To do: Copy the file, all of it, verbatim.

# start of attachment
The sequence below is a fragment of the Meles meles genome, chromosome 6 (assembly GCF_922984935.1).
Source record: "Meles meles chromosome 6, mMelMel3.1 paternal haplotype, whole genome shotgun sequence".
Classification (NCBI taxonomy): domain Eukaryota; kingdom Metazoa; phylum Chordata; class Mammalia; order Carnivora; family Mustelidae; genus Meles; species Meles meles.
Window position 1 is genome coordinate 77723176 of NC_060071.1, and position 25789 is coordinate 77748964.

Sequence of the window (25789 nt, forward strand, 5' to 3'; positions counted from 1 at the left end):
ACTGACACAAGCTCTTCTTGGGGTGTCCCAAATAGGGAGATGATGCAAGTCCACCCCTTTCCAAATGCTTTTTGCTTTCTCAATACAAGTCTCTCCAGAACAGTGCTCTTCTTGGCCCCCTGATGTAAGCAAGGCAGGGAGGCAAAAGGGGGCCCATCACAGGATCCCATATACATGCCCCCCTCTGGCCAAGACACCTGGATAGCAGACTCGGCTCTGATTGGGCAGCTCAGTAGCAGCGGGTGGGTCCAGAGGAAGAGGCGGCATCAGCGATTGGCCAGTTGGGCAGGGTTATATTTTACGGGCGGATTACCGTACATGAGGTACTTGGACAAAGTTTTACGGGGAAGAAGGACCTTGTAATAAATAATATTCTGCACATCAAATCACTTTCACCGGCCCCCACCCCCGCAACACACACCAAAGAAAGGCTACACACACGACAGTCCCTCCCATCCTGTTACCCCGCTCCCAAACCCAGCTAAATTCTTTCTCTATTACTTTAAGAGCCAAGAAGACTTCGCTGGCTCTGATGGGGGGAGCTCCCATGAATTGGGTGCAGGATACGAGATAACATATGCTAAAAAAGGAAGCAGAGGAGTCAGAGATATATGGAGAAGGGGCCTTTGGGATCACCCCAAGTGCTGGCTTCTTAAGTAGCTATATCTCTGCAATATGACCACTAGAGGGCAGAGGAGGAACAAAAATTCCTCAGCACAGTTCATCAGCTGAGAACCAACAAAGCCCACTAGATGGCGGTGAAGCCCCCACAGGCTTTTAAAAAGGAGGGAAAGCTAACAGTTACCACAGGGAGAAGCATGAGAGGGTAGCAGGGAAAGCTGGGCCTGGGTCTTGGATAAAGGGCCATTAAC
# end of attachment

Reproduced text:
The sequence below is a fragment of the Meles meles genome, chromosome 6 (assembly GCF_922984935.1).
Source record: "Meles meles chromosome 6, mMelMel3.1 paternal haplotype, whole genome shotgun sequence".
Classification (NCBI taxonomy): domain Eukaryota; kingdom Metazoa; phylum Chordata; class Mammalia; order Carnivora; family Mustelidae; genus Meles; species Meles meles.
Window position 1 is genome coordinate 77723176 of NC_060071.1, and position 25789 is coordinate 77748964.

Sequence of the window (25789 nt, forward strand, 5' to 3'; positions counted from 1 at the left end):
ACTGACACAAGCTCTTCTTGGGGTGTCCCAAATAGGGAGATGATGCAAGTCCACCCCTTTCCAAATGCTTTTTGCTTTCTCAATACAAGTCTCTCCAGAACAGTGCTCTTCTTGGCCCCCTGATGTAAGCAAGGCAGGGAGGCAAAAGGGGGCCCATCACAGGATCCCATATACATGCCCCCCTCTGGCCAAGACACCTGGATAGCAGACTCGGCTCTGATTGGGCAGCTCAGTAGCAGCGGGTGGGTCCAGAGGAAGAGGCGGCATCAGCGATTGGCCAGTTGGGCAGGGTTATATTTTACGGGCGGATTACCGTACATGAGGTACTTGGACAAAGTTTTACGGGGAAGAAGGACCTTGTAATAAATAATATTCTGCACATCAAATCACTTTCACCGGCCCCCACCCCCGCAACACACACCAAAGAAAGGCTACACACACGACAGTCCCTCCCATCCTGTTACCCCGCTCCCAAACCCAGCTAAATTCTTTCTCTATTACTTTAAGAGCCAAGAAGACTTCGCTGGCTCTGATGGGGGGAGCTCCCATGAATTGGGTGCAGGATACGAGATAACATATGCTAAAAAAGGAAGCAGAGGAGTCAGAGATATATGGAGAAGGGGCCTTTGGGATCACCCCAAGTGCTGGCTTCTTAAGTAGCTATATCTCTGCAATATGACCACTAGAGGGCAGAGGAGGAACAAAAATTCCTCAGCACAGTTCATCAGCTGAGAACCAACAAAGCCCACTAGATGGCGGTGAAGCCCCCACAGGCTTTTAAAAAGGAGGGAAAGCTAACAGTTACCACAGGGAGAAGCATGAGAGGGTAGCAGGGAAAGCTGGGCCTGGGTCTTGGATAAAGGGCCATTAAC